Government

CSG South

As the 2020 legislative cycle approaches, legislators across the South are preparing and pre-filing legislation to address emerging and relevant policy issues in their states. With its regional focus, the Southern Legislative Conference (SLC) is uniquely positioned to identify and research current and emerging policy issues and trends. This report was prepared by Anne Roberts Brody, policy and program manager, and Roger Moore and...

History will remember Justice Ginsburg as a glass ceiling smasher, a feminist, a liberal, a dissenter, and an icon. States and local governments will also remember something subtler about her which was more visible in the Court’s lower profile cases. And that was her pragmatism.

Perhaps the most important case for states and local governments where Justice Ginsburg demonstrated this quality is South Dakota v. Wayfair. She was the sole liberal...

President Trump’s memoranda on anarchist cities, while generating significant criticism, does not take federal money away—yet. If the federal government actually tries to do so, affected jurisdictions will...

Since April 2020 the Supreme Court has handled numerous emergency requests related to COVID-19. Requests involving stay-at-home orders and judge-made changes to elections laws are of most interest to states and local governments. The trends in both categories of cases is clear but the reasons are murky. Oftentimes none of the Justices announce, much less explain, their vote.

In these emergency requests the challenger isn’t asking the Supreme Court to decide the case on the merits. Instead, it is either asking the Supreme...

The City of Philadelphia refused to contract with Catholic Social Services (CSS) to place foster care children because CSS wouldn’t work with same-sex couples. Philadelphia requires all foster care agencies to follow its “fair practices” ordinance, which prohibits sexual orientation discrimination in public accommodations.

The main question in Fulton v. City of Philadelphia is whether Philadelphia has violated the...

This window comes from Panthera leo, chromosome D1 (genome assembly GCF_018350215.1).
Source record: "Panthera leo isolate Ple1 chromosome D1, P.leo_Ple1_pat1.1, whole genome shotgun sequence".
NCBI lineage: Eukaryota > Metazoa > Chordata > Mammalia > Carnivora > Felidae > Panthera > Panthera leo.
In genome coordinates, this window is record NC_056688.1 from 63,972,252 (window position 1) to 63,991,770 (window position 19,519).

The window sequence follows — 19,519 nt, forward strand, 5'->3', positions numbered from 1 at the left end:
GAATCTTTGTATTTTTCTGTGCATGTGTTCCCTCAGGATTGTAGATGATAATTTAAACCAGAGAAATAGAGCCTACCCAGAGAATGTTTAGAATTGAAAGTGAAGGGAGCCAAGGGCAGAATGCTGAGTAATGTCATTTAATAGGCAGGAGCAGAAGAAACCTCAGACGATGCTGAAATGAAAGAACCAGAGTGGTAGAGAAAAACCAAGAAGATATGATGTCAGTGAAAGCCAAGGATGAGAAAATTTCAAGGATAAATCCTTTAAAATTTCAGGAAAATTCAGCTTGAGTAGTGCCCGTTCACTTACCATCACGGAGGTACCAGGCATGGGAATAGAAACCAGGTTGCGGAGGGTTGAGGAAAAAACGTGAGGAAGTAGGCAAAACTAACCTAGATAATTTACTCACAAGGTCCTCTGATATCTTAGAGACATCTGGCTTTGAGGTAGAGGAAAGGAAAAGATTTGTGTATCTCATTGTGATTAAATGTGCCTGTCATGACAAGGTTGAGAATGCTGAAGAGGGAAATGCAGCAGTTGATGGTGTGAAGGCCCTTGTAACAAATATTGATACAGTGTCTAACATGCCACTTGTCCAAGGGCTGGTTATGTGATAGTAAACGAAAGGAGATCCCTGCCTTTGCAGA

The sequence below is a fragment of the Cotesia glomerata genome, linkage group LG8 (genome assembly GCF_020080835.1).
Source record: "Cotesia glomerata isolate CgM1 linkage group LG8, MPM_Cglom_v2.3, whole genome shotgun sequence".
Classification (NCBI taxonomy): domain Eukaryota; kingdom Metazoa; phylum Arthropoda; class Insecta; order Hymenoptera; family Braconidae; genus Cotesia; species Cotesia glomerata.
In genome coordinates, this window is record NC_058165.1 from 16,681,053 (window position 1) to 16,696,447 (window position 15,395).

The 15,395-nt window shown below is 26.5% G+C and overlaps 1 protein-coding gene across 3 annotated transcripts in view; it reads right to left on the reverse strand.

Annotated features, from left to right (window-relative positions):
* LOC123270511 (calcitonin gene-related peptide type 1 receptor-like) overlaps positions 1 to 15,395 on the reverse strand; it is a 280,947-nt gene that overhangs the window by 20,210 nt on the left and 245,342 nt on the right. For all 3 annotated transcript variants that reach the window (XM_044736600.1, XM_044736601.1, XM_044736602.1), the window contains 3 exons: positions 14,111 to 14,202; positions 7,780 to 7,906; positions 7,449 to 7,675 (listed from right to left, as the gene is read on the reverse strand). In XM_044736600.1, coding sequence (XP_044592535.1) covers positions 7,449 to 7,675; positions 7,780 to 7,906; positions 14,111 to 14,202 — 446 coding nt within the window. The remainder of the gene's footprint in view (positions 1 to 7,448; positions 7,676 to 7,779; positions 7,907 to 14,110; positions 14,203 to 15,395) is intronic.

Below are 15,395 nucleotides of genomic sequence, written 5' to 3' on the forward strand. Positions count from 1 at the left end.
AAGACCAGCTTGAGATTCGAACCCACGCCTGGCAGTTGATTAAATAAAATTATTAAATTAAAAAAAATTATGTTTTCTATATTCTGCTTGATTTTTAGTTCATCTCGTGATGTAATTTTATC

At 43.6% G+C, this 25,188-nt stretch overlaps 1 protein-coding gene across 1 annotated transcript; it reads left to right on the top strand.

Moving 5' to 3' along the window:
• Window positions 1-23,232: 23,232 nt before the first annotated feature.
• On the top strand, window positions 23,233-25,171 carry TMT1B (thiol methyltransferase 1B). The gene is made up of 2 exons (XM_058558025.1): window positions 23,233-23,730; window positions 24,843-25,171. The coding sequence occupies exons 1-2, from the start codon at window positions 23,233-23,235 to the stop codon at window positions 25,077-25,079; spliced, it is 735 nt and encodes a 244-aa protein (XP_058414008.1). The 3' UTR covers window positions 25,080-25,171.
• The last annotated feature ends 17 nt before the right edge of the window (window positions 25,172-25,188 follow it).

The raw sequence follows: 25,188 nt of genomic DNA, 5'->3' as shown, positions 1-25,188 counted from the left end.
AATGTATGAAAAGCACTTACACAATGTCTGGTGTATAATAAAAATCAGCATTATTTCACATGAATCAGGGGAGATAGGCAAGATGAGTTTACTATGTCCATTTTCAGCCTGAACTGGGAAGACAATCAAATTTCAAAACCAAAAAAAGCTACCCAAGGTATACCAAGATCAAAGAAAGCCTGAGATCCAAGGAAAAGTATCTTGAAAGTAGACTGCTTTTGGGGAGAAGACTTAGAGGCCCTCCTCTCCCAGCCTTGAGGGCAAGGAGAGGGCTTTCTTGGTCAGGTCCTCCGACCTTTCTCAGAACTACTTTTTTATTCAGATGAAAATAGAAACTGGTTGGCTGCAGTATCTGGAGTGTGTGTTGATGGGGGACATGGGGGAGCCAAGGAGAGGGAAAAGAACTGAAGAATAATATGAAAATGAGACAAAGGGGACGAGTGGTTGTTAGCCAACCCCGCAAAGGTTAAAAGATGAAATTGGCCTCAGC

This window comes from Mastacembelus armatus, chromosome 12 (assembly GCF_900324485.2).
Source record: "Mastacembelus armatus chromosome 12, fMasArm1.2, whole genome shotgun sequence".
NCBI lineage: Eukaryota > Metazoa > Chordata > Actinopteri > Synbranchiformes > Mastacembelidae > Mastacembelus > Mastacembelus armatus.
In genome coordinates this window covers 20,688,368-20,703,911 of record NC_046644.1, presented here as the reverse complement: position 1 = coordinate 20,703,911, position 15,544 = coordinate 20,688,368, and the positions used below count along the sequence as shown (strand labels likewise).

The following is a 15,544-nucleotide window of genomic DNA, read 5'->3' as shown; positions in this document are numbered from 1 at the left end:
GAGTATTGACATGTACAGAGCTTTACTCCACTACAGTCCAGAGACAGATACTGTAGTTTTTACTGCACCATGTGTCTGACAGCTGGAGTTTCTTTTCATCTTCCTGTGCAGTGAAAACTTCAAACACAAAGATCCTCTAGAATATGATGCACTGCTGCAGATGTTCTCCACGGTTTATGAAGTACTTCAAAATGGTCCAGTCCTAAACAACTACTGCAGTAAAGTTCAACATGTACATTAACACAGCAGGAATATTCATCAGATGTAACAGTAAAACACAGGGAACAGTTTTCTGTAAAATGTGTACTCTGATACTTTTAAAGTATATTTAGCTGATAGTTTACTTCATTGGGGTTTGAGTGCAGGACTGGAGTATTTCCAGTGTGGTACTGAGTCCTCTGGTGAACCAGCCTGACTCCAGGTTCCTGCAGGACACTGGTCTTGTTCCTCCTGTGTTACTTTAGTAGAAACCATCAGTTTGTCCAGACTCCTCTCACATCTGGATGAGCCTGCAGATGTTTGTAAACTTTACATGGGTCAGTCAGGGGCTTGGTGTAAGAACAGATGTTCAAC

CSG Midwest
While not technically an occupational license, the certification of police officers is required in most states. The International Association of Directors of Law Enforcement Standards and Training defines certification as “the process by which law enforcement officers are licensed in their respective jurisdictions, establishing the satisfaction of selection, training and continuing performance standards.”
In most states, police officer standards and training (POST) commissions establish these standards and carry out certification. They also are responsible for decertification.
Nearly all U.S. states, including all 11 in the Midwest, have existing statutory authority to certify or decertify, according to Roger Goldman, a law professor at Saint Louis University and leading researcher on this issue. (The states without such authority are California, Massachusetts, New Jersey and Rhode Island.)
CSG Midwest
States are accustomed to working together and helping one another through times of crisis or natural disasters. Between 2016 and 2019 alone, via the congressionally authorized Emergency Management Assistance Compact, more than half of the U.S. states requested assistance from others. Every state but one provided help to another state during this time. In all, more than 29,000 personnel were deployed to states in need of help.
But the COVID-19 pandemic of 2020 has brought challenges to states that they have not previously faced. That includes how to facilitate interstate cooperation and support.

In Calvary Chapel Dayton Valley v. Sisolak the Supreme Court allowed the Nevada governor’s COVID-19 restrictions on the number of people who may attend religious services to stand.

The lower courts refused to grant the church an injunction in this case so they...

The question the Supreme Court will decided in Uzuegbunam v. Preczewski is whether the government changing a policy after a lawsuit has been filed renders the case moot if the plaintiff has only asked for nominal damages.

Georgia Gwinnett College students Chike Uzuegbunam and Joseph Bradford sued the college over its Freedom of Expression policy, which only allowed students to engage in expressive activities in two designated areas after getting a...

The President’s tax returns are unlikely to be available to the public soon as a result of two Supreme Court cases. Nevertheless, Trump v. Vance is a victory for state and local government authority. In this case the Supreme Court held 7-2 that the U.S. Constitution doesn’t “categorically preclude, or require a heightened standard for, the issuance of a state criminal subpoena to a sitting President.”  

Regardless of this decision, the...

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